Take a cruise down to Antarctica for the traveler that seeks a life-changing adventure with breath-taking views and rich history. Over 37,000 tourists have made their way to the South Pole for the experience of a lifetime. Not only encompassing impeccable views but tourists can delve into the rich history in exploring our southernmost point. Even though most of the continent is uninhabited, there are amazing features to see – from penguins to the Peninsula to the blood-red waterfalls.
In the East side of Antarctica, in the Taylor Valley is the infamous Taylor Glacier (named after Australian geologist Griffith Taylor who initially explored the area), which is an outflow of super saltwater that is rich with iron-oxidate which gives it its red tint. The Antarctic peninsula extends from the Andes and regardless of being close to the South Shetland Islands of the Antarctic shores, you must still pass an intimidating 620-mile-wide channel called the Drake Passage. Whilst on this two-day journey, you’ll have the opportunity to see a range of whales (from Blue Wales to the Orca) that come to these shores before heading North to breed. If that doesn’t have you booking your next flight, the mere marvel of 9 penguin species populating these southern islands will have you scrambling for dates.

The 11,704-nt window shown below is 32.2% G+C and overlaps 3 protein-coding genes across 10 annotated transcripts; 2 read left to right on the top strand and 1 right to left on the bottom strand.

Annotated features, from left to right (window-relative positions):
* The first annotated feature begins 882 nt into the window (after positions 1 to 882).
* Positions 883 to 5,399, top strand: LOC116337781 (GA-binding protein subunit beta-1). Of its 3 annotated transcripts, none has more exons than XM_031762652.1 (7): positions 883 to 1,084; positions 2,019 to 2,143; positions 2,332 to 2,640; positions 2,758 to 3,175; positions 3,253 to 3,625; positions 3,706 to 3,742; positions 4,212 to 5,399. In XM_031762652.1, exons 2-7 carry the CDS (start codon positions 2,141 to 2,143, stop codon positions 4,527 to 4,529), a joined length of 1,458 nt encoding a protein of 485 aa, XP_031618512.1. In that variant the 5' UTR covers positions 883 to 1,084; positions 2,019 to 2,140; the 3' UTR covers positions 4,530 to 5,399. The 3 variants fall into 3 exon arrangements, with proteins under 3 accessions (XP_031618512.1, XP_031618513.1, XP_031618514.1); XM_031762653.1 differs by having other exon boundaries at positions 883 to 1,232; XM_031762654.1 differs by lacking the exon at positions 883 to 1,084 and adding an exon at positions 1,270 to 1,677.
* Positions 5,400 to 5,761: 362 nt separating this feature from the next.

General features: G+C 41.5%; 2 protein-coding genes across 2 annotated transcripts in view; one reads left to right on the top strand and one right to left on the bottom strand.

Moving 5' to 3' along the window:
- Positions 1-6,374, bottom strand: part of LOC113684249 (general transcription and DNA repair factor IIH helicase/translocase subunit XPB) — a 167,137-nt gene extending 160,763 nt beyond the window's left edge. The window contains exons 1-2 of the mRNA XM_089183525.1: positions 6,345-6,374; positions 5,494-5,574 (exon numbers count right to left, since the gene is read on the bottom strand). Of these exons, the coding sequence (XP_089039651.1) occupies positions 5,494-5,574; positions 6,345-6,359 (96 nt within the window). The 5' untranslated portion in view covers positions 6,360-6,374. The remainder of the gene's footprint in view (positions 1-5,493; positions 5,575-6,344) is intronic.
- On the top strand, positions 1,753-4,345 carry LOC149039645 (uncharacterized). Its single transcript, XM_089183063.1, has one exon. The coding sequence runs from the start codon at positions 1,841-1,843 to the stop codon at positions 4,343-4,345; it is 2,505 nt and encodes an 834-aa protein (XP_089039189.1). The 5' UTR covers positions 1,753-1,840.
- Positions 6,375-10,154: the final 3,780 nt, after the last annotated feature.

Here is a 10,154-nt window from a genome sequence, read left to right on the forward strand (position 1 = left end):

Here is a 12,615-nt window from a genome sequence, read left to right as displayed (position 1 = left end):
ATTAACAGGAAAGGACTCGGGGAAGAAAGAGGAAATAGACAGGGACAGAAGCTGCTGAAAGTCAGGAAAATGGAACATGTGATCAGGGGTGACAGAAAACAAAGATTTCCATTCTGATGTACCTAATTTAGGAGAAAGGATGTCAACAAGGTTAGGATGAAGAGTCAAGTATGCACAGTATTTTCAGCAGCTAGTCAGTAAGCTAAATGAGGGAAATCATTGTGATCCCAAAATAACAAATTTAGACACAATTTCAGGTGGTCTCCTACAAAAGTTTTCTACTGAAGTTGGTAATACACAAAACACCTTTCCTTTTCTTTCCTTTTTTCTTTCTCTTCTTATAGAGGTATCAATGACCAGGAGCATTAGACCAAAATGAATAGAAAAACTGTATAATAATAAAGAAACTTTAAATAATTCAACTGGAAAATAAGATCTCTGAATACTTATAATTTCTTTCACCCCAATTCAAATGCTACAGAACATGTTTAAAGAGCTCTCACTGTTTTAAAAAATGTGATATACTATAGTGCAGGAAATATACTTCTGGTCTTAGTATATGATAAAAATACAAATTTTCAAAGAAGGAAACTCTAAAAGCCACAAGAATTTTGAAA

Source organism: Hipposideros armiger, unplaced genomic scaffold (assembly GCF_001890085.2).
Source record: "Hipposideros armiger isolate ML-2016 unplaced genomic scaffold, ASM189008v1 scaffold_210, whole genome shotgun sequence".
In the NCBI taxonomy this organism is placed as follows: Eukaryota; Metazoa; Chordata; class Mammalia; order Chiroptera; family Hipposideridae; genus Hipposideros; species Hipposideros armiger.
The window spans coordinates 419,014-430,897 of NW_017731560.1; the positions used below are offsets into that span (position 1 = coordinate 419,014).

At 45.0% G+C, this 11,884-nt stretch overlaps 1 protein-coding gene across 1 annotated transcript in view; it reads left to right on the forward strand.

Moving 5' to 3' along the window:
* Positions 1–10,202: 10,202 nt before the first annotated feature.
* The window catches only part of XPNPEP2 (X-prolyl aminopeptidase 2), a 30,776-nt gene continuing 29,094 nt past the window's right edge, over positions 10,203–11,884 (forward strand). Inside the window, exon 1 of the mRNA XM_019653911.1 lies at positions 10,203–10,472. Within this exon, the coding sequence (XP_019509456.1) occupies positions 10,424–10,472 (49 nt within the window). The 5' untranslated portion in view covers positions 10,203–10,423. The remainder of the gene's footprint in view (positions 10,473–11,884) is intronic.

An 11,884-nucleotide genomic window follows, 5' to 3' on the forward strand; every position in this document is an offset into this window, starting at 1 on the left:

An island close to the South Shetland Islands is Deception Island is a caldera of an active volcano which gives the Island its characteristic of acting as a natural harbor and is the home to the Chinstrap Penguin. The volcano has added an extra feature to the island for the adventurous type – there is a natural hot spring for your enjoyment. Once across the Passage, be camera ready to get to the Errera Channel where on Cuverville Island you’ll find the largest rookery of Gentoos penguins (around 6, 500 breeding partners) and wonderful biodiversity in nature too. For those after a unique photo opportunity, then Paradise Bay is awaiting your arrival. There are ruins of an old Argentinian station that was destroyed on the 12 of August by the physician of the station because he didn’t want to stay on the island another year. The Gentoos penguins have domesticated the ruins and have become a lovely spectacle for tourists.
As your journey continues, you’ll reach the 7-mile long Lemaire Channel, better known as Kodak Gap – due to the still waters in the small gap of just 5250 ft between Booth Island and the Peninsula which cause an immaculate reflection. There are a whopping 70 various research bases scattered across Antarctica to check out, representing 29 different countries. There is also plenty of huts from brave pioneers like Ernest Shackleton’s Hut or Robert Falcon Scott’s Hut which have been abandoned and frozen in time. Check it out to get a feeling of what these adventurers underwent to explore the white sheet of the unknown.